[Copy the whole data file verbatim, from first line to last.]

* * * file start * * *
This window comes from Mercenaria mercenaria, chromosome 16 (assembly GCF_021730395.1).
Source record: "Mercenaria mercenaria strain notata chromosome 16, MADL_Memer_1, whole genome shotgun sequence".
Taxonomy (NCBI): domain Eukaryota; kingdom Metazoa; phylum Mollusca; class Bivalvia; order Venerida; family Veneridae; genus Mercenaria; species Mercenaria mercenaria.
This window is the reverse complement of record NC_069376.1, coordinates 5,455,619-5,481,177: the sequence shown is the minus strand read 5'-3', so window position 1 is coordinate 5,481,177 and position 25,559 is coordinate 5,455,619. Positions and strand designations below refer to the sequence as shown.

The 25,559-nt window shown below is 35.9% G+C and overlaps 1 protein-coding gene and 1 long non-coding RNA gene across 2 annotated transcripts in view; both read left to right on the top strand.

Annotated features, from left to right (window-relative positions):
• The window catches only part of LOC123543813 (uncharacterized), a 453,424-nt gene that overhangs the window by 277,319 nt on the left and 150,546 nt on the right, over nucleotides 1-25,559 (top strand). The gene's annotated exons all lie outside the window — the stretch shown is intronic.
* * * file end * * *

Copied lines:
This window comes from Mercenaria mercenaria, chromosome 16 (assembly GCF_021730395.1).
Source record: "Mercenaria mercenaria strain notata chromosome 16, MADL_Memer_1, whole genome shotgun sequence".
Taxonomy (NCBI): domain Eukaryota; kingdom Metazoa; phylum Mollusca; class Bivalvia; order Venerida; family Veneridae; genus Mercenaria; species Mercenaria mercenaria.
This window is the reverse complement of record NC_069376.1, coordinates 5,455,619-5,481,177: the sequence shown is the minus strand read 5'-3', so window position 1 is coordinate 5,481,177 and position 25,559 is coordinate 5,455,619. Positions and strand designations below refer to the sequence as shown.

The 25,559-nt window shown below is 35.9% G+C and overlaps 1 protein-coding gene and 1 long non-coding RNA gene across 2 annotated transcripts in view; both read left to right on the top strand.

Annotated features, from left to right (window-relative positions):
• The window catches only part of LOC123543813 (uncharacterized), a 453,424-nt gene that overhangs the window by 277,319 nt on the left and 150,546 nt on the right, over nucleotides 1-25,559 (top strand). The gene's annotated exons all lie outside the window — the stretch shown is intronic.